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John's Journal... Entry 53, Day 1

Crappie-Fishing Tackle for Big Cats

click to enlargeEDITOR'S NOTE: To consistently catch very big catfish, you must have the knowledge of where to find and how to catch these monster-sized fish. In many lakes and rivers throughout the United States, catfish weighing more than 50 pounds cruise the bottoms.

Tommy Campbell of Lakeview, Texas, never expected to catch a big cat when he went crappie fishing on Lake Tyler. But his 72-pound flathead catfish caught on 10-pound test line became a record in the National Freshwater Fishing Hall of Fame in 1990. Campbell was fishing out of a 15-foot aluminum Bass Tracker boat when his line took off sideways.

click to enlarge"Because I thought I had a big fish on, I pulled back on my line just a little to set the hook," Campbell remembered. "But when I set the hook, the line kept on going. Although I didn't know what kind of fish I had on, I knew it was big. I backed off on my drag to keep the fish from breaking my line and started following the fish in the boat.

"When the huge fish did stop, I'd try and take up slack. But as soon as I recovered a little bit of line, the fish would start moving again. I had to hold my rod between my legs to pull up the anchor line do the fish wouldn't get wrapped around it. Since I didn't have anybody in the boat to help me, I chased that large fish for a long time with my trolling motor. I never thought I'd land the fish."

After a 45-minute tug-of-war, the fish began to tire. Campbell started inching it toward the surface.

"Finally I could see I had on a huge catfish," Campbell reported. "I worked the fish over towards the bank before it surfaced and rolled up on top of the water. A fellow on the bank who'd been watching me fight the fish waded out to help me when I moved into the shallow water. I climbed out of my boat and got into the water to try and get the fish out on the bank. Another fellow riding a jet ski stopped and put my net over the fish's head. That was about all the fish we could get into the net. While the jet skier held the catfish's head in the net, I grabbed the cat's tail. Then all three of us drug the fish out on the bank.

click to enlarge"We wanted to weigh the catfish at a nearby marina, but it was closed. A small store near the boat ramp didn't have a scale heavy enough to weigh the fish. We finally got the cat to some certified scales on which the fish weighed 72 pounds. After we took the fish down to the fish hatchery for a positive identification, we carried that catfish home and cleaned it. The meat was somewhat tough. I had so much fun wrestling this once-in-a-lifetime catch. I learned that big catfish would eat crappie jigs."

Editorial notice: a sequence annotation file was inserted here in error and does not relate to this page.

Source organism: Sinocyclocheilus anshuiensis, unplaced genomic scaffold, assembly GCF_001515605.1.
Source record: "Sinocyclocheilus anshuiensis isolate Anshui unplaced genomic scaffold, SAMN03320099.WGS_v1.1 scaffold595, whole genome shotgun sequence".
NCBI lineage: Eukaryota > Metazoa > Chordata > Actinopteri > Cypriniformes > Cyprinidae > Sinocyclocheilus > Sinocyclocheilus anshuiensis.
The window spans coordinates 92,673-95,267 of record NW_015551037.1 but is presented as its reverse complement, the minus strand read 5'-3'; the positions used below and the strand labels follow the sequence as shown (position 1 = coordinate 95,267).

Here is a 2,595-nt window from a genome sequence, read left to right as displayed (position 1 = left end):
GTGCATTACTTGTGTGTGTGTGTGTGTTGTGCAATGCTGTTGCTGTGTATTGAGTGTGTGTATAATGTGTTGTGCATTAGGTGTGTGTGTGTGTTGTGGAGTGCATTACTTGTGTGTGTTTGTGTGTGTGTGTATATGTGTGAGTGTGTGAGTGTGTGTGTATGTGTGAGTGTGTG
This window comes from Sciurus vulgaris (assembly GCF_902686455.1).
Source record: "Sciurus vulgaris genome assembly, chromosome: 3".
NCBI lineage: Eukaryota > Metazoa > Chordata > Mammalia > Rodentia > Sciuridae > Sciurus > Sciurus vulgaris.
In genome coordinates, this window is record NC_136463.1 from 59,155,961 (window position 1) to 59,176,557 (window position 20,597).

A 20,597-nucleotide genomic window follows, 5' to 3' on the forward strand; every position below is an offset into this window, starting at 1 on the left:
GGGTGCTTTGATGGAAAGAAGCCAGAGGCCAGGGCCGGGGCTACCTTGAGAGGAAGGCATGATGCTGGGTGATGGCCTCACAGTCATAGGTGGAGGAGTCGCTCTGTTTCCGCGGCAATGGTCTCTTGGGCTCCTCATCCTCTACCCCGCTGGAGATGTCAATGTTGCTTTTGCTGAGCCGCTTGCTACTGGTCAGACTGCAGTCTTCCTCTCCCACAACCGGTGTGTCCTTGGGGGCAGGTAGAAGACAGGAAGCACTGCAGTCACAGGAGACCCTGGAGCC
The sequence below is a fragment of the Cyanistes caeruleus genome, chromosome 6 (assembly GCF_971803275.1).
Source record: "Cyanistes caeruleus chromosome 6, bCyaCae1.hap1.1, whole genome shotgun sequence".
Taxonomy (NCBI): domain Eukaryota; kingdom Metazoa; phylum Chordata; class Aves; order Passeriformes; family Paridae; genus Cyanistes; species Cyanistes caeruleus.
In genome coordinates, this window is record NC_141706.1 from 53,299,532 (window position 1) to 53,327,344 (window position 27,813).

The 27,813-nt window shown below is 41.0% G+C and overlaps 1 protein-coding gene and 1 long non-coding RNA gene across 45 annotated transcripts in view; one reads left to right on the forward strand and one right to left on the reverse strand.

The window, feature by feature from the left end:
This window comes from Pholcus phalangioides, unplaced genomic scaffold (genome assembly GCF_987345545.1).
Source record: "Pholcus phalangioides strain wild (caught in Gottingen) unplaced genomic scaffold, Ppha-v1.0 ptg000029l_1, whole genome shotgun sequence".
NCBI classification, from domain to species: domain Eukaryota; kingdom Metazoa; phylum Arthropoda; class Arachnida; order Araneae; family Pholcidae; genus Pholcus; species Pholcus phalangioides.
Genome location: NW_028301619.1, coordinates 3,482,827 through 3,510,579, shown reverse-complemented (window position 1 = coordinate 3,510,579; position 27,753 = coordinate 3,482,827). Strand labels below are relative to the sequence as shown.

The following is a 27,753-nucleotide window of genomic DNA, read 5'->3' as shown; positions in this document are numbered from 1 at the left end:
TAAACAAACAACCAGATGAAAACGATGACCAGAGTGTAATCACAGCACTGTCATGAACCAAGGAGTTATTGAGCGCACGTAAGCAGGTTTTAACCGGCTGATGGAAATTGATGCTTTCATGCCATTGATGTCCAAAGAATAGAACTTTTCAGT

Seventy-plus-year-old Ed Littlejohn of Benton, Kentucky, and his fishing partner, Daryl Vanbactor, were fishing in Kentucky Lake. The two men were using 8-pound test line on B'n'M's 6-1/2-foot Buck Crappie Rods to catch big catfish.

"I thought I had hooked a 5- or a 6-pound cat when the fish first took the bait," Littlejohn commented. "But when I set the hook, I realized I had on a monster. I had to let the fish take out the drag. If I hadn't set my drag loose, the 67-pound blue cat would have broken my line.

click to enlarge"However, I couldn't land the fish with just the rod and the line. We had to use the trolling motor on the boat to chase the fish to where we could catch it. The battle lasted about 30 minutes. When we finally got the big cat alongside, Vanbactor put the dip net over the cat's head, and our third fishing partner, Reverend Gary Cruz, put his arms around the back part of the cat and rolled the fish in the boat.

"That cat was the biggest blue cat caught on hook-and- line in Kentucky during 1989. Of course, it was the biggest I'd ever caught in my life. I don't think I'll ever catch a catfish bigger than one. That fish was a once-in-a-lifetime experience and plenty of fun for my friends and myself."

To learn more information about catching catfish, go to Night Hawk Publications' Home Page, click on books, and then go to fishing books to see John Phillips' "The Masters' Secrets of Catfishing." You can buy the book by sending a check or a money order for $13.95 to Night Hawk Publications, 4112 Camp Horner Road, Birmingham, AL 35243 or use a credit card by calling (800) 627-4295.

Tomorrow: K.C. Mims




Check back each day this week for more about World Record And Monster-Sized Cats Week 2...

Day 1 -Crappie-Fishing Tackle for Big Cats
Day 2 -K.C. Mims
Day 3 -Otis Smith
Day 4 -William Ratteree
Day 5 -Bobby Joe King and Carol Patin

John's Journal